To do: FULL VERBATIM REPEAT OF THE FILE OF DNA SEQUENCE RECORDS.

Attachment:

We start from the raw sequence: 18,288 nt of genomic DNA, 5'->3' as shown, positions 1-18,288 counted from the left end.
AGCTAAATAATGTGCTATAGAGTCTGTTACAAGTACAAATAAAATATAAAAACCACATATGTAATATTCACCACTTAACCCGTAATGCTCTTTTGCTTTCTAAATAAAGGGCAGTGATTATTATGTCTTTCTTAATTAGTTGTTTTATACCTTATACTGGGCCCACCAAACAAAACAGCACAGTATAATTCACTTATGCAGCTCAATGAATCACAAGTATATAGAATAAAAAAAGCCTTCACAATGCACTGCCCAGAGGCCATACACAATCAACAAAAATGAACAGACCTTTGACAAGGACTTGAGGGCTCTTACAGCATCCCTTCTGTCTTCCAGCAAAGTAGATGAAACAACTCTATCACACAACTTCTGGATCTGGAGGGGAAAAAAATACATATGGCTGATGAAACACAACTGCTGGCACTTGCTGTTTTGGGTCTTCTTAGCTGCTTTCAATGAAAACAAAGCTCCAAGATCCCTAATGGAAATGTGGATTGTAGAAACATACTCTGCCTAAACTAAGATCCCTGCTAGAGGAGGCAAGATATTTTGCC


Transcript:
We start from the raw sequence: 18,288 nt of genomic DNA, 5'->3' as shown, positions 1-18,288 counted from the left end.
AGCTAAATAATGTGCTATAGAGTCTGTTACAAGTACAAATAAAATATAAAAACCACATATGTAATATTCACCACTTAACCCGTAATGCTCTTTTGCTTTCTAAATAAAGGGCAGTGATTATTATGTCTTTCTTAATTAGTTGTTTTATACCTTATACTGGGCCCACCAAACAAAACAGCACAGTATAATTCACTTATGCAGCTCAATGAATCACAAGTATATAGAATAAAAAAAGCCTTCACAATGCACTGCCCAGAGGCCATACACAATCAACAAAAATGAACAGACCTTTGACAAGGACTTGAGGGCTCTTACAGCATCCCTTCTGTCTTCCAGCAAAGTAGATGAAACAACTCTATCACACAACTTCTGGATCTGGAGGGGAAAAAAATACATATGGCTGATGAAACACAACTGCTGGCACTTGCTGTTTTGGGTCTTCTTAGCTGCTTTCAATGAAAACAAAGCTCCAAGATCCCTAATGGAAATGTGGATTGTAGAAACATACTCTGCCTAAACTAAGATCCCTGCTAGAGGAGGCAAGATATTTTGCC